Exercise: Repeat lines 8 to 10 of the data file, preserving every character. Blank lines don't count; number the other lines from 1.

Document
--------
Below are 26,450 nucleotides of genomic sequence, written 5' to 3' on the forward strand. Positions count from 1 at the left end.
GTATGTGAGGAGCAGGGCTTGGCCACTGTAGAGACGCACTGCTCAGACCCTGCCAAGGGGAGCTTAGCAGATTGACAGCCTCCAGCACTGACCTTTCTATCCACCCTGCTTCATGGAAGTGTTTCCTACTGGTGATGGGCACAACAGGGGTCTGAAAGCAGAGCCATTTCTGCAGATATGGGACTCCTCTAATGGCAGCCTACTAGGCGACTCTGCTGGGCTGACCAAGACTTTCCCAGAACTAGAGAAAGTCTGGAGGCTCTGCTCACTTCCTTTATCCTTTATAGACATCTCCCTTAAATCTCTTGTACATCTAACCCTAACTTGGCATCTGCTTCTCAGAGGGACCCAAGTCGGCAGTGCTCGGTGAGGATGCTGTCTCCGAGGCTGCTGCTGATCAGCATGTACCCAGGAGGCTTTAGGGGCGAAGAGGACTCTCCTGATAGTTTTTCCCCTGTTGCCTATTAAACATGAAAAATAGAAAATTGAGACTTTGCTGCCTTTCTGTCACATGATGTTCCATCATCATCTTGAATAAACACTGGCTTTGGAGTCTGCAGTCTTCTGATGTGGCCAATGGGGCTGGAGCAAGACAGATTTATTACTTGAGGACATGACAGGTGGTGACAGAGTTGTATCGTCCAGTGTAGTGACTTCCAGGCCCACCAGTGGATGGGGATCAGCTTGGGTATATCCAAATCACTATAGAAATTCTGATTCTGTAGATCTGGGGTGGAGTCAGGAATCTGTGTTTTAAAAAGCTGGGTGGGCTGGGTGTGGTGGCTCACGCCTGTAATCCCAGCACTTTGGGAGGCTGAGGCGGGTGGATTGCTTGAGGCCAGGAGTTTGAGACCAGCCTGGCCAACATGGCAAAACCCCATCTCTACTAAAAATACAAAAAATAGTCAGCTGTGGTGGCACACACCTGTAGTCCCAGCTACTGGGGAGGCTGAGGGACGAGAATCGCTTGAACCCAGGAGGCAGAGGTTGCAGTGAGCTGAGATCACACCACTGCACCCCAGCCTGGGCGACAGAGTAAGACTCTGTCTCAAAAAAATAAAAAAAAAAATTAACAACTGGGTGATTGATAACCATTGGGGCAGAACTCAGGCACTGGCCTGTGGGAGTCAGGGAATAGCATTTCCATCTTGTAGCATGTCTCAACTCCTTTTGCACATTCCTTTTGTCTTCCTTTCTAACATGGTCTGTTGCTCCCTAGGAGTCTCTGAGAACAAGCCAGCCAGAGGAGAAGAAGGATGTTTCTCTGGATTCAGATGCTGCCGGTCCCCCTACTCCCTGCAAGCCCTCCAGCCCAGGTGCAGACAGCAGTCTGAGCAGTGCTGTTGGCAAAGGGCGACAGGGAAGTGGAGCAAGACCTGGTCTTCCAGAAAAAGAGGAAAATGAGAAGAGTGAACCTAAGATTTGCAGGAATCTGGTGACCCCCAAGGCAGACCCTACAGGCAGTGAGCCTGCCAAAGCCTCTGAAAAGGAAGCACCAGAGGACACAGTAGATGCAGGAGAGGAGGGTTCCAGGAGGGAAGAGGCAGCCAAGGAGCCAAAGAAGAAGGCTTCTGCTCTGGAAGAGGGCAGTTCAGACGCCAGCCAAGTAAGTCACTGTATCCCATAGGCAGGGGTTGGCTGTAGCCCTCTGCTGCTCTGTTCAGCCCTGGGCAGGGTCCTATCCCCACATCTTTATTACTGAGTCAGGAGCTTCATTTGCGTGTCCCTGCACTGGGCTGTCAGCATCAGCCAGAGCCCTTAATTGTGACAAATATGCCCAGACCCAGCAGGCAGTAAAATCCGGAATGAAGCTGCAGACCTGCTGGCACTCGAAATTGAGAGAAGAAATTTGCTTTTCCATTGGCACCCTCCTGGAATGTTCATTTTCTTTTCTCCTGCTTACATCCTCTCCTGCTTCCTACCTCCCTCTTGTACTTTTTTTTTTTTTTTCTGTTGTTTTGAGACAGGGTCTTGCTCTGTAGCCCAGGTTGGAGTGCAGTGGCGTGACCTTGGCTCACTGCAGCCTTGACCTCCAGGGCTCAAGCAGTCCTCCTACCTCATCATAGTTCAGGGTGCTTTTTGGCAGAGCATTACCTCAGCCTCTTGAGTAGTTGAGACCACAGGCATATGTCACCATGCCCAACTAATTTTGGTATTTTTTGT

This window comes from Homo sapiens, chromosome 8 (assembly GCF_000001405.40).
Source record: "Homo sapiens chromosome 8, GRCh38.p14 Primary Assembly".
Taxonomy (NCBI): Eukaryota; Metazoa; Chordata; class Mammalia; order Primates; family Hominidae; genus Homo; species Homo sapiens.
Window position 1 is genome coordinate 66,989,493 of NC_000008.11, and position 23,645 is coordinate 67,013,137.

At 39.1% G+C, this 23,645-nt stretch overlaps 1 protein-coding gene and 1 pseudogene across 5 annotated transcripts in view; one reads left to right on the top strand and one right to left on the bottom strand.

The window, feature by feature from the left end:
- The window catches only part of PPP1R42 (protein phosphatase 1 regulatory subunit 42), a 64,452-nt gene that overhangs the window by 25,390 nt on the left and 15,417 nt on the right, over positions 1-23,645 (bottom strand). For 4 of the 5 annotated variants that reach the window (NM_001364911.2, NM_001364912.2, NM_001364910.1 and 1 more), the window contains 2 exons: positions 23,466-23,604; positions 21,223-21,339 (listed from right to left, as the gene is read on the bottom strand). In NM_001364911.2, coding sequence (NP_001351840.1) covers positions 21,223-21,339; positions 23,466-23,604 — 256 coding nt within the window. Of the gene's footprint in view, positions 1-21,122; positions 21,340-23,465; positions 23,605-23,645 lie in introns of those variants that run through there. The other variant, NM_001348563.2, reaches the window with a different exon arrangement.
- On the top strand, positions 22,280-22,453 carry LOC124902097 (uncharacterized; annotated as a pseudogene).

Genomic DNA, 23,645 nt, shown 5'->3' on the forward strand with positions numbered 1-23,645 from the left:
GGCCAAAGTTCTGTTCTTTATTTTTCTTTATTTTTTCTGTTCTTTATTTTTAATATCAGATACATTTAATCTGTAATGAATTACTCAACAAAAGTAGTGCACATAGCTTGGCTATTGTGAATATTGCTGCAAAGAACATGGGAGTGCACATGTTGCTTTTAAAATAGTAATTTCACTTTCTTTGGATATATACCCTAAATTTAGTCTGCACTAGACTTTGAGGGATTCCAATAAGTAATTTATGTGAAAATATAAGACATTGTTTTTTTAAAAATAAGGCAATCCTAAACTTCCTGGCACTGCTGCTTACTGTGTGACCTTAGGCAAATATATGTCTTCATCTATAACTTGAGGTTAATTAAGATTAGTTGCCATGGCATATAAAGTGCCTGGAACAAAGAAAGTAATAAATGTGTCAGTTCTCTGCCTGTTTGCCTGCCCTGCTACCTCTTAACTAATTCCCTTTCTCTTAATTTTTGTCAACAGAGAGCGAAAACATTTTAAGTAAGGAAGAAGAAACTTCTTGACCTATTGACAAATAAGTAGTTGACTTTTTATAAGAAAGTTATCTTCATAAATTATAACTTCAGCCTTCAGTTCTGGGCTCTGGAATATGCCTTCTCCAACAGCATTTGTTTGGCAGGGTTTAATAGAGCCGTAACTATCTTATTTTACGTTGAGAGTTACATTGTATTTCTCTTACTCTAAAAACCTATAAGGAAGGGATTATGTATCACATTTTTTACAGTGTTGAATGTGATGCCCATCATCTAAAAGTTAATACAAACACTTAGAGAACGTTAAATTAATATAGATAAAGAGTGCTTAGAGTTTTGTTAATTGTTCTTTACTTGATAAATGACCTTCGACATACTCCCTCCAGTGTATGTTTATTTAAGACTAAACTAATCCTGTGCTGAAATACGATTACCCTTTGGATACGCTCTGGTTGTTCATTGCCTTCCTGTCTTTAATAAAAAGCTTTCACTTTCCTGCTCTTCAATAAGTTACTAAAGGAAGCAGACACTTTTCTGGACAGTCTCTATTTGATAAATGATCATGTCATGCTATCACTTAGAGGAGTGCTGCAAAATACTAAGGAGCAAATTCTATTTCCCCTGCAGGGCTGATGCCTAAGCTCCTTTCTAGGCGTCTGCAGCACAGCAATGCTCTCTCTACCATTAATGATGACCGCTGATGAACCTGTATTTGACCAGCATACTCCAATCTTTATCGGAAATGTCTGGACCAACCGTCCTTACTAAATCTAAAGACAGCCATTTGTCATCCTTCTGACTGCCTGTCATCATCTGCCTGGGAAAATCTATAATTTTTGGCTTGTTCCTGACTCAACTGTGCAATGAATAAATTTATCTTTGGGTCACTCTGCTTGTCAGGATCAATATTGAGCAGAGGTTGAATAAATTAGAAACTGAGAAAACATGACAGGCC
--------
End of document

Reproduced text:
The window, feature by feature from the left end:
- The window catches only part of PPP1R42 (protein phosphatase 1 regulatory subunit 42), a 64,452-nt gene that overhangs the window by 25,390 nt on the left and 15,417 nt on the right, over positions 1-23,645 (bottom strand). For 4 of the 5 annotated variants that reach the window (NM_001364911.2, NM_001364912.2, NM_001364910.1 and 1 more), the window contains 2 exons: positions 23,466-23,604; positions 21,223-21,339 (listed from right to left, as the gene is read on the bottom strand). In NM_001364911.2, coding sequence (NP_001351840.1) covers positions 21,223-21,339; positions 23,466-23,604 — 256 coding nt within the window. Of the gene's footprint in view, positions 1-21,122; positions 21,340-23,465; positions 23,605-23,645 lie in introns of those variants that run through there. The other variant, NM_001348563.2, reaches the window with a different exon arrangement.
- On the top strand, positions 22,280-22,453 carry LOC124902097 (uncharacterized; annotated as a pseudogene).